Monday, October 24, 2022

Toledo Bend Rendezvous this weekend

A reminder that this weekend, October 28-30, marks the return of Rendezvous at North Toledo Bend State Park in Zwolle, LA.  For 33 years, one of the longest running casual gatherings of fly tiers in the country. 

Open to everyone, whether you tie flies or just enjoy watching.  The group facilities allow for overnight stays.  With only a minimal fee to cover lodging and activities. The event is open to everyone, and families are encouraged!

It’s never too late to make plans to attend.  You can read more details on our September 4th post but we suggest for more updated info to go directly to the Rendezvous website at

Tuesday, October 11, 2022

Fall fishing turning on!

Marsh fishing is getting better every day!  The cooler days and nights, along with low river water and drier conditions, have helped specks migrate further into the marshes. Right now, some good catches are being reported - specks, reds, and white trout. The specks and whites are feeding on clouser and shrimp patterns suspended under a VOSI. A lot of feeding activity is taking place under diving birds.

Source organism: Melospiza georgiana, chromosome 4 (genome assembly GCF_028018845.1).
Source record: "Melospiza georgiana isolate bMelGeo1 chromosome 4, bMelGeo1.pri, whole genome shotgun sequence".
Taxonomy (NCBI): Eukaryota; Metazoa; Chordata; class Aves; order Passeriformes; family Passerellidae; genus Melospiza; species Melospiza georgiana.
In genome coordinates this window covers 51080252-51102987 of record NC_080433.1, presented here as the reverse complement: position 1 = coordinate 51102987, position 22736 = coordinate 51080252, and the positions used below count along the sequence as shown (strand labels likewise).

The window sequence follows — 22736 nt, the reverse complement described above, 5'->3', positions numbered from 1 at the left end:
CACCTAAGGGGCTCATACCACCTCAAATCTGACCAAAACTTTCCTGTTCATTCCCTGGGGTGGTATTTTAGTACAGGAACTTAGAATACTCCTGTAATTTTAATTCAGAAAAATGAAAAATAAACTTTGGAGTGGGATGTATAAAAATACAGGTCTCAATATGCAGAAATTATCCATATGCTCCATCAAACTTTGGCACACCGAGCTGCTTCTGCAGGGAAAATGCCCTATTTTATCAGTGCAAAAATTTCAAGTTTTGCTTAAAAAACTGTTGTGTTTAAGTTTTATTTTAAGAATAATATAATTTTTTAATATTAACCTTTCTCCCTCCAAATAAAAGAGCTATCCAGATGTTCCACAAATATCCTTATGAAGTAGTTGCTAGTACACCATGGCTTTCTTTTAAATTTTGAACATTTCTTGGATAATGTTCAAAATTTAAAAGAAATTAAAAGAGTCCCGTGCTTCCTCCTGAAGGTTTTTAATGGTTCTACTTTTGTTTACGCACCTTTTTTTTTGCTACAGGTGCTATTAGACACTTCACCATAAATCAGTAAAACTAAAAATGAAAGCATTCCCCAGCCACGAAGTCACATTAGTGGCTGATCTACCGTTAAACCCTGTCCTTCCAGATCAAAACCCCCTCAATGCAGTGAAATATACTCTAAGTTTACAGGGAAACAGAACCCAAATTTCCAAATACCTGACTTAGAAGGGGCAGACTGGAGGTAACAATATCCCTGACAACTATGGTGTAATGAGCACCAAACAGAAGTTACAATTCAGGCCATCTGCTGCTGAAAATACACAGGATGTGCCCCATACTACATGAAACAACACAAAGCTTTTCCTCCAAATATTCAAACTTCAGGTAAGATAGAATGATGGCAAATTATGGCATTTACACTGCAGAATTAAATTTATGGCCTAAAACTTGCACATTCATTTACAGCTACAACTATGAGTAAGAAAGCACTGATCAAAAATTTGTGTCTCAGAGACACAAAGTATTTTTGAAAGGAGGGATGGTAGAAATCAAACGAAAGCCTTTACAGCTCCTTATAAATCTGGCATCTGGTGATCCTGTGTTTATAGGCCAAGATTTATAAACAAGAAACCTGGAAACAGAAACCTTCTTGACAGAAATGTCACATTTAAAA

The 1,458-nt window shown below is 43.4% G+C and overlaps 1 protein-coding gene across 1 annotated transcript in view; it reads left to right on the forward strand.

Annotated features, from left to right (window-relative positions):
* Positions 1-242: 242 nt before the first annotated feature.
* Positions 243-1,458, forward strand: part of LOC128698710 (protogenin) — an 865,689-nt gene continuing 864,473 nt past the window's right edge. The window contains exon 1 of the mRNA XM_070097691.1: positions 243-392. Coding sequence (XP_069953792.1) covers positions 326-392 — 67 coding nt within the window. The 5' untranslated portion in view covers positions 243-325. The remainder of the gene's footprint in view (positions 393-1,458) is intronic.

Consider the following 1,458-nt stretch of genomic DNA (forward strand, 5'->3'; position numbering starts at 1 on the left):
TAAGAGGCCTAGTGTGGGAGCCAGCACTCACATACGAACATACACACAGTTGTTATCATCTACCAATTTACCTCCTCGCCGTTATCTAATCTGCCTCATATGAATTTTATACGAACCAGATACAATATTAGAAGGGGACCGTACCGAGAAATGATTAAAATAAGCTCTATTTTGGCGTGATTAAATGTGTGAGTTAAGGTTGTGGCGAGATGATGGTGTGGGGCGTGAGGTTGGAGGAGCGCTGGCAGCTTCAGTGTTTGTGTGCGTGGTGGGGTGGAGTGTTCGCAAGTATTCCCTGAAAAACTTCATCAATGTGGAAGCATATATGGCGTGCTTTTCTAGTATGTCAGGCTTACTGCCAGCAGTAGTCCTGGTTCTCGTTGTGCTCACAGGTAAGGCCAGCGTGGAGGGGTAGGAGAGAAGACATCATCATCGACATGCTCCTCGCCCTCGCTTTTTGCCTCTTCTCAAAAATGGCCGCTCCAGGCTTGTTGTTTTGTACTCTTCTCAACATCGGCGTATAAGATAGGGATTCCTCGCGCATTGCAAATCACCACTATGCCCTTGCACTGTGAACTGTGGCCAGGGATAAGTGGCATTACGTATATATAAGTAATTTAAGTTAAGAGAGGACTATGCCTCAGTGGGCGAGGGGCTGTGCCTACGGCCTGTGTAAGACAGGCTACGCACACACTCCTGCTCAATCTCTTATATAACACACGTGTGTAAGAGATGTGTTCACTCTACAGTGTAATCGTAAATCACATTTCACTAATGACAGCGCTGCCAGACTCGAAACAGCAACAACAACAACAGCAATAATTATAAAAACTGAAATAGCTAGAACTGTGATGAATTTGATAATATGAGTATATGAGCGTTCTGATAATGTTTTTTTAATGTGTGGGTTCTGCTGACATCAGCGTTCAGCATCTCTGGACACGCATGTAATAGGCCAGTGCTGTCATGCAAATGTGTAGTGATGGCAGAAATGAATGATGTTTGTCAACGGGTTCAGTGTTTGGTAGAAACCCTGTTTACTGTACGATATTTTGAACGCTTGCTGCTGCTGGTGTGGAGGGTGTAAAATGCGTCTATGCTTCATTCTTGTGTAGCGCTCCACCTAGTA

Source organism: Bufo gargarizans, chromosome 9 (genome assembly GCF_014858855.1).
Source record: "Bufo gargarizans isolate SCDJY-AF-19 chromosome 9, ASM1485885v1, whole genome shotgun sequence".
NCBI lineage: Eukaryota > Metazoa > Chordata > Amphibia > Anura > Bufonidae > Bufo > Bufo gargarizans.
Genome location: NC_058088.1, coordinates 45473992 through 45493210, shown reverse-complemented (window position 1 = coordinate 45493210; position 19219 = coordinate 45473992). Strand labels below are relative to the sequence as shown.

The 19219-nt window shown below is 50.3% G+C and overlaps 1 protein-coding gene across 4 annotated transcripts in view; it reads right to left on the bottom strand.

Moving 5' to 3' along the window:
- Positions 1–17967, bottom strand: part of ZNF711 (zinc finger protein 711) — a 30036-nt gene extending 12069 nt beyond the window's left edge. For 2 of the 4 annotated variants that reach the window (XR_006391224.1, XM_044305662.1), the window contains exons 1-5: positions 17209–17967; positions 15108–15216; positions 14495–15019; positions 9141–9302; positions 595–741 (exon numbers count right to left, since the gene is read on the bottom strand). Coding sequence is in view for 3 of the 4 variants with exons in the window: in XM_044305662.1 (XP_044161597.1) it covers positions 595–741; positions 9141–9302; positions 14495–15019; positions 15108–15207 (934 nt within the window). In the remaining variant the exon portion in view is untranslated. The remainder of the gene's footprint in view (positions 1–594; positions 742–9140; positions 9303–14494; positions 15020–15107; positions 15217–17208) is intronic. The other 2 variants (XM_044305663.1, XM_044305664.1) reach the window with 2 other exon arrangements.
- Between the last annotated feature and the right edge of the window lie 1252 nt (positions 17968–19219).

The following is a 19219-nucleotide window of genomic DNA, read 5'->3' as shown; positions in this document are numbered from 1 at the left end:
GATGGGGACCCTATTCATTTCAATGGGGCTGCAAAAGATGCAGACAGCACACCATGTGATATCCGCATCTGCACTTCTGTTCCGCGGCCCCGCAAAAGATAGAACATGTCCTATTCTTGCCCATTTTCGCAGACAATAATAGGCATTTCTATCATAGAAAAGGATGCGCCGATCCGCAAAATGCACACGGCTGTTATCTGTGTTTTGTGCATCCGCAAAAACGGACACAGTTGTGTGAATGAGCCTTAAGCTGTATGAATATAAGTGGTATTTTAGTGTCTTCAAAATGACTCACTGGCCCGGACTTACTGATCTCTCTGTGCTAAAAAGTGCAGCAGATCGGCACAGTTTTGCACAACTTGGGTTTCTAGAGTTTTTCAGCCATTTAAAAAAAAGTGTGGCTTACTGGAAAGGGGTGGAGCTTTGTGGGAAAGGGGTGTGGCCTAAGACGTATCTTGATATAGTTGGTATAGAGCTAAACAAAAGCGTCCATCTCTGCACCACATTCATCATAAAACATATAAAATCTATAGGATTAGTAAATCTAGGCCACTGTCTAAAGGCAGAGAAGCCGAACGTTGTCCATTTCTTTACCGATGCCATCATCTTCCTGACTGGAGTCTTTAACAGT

Specks are fun with a 6-weight or 7-weight, but better bring an 8-weight or maybe a 9-weight for redfish.  That's because the reds are feeling their Fall vigor, and even some bull reds have moved into the marsh.

Freshwater wise, bass continue to chase schools of shad on northern and central reservoirs, with outstanding catches taking place on Toledo Bend. Crappie fishing has been hot, as the fish have moved into the shallow areas near fallen trees and boathouses.  Fluff Butts or Crappie Candies suspended 3-4 feet under a strike indicator is one method, while working Silli Minnows along deeper dropoffs is another. 

Friday, October 07, 2022

Commission votes for new trout regulations

Yesterday at their October meeting, the Louisiana Wildlife and Fisheries Commission adopted a Notice of Intent (NOI) to change speckled trout regulations.

  • Current: 12-inch minimum size / 25 daily bag limit
  • Proposed: 13.5-inch minimum size / 15 daily bag limit

When adopted, this rule will become statewide, removing the separate regulations in coastal western Louisiana.  The Commission’s adoption of an NOI is the first step in promulgating a final rule, which is usually adopted in 90 days. Comments to the proposed rule may be submitted before December 30, 2022. The full notice of intent can be found here: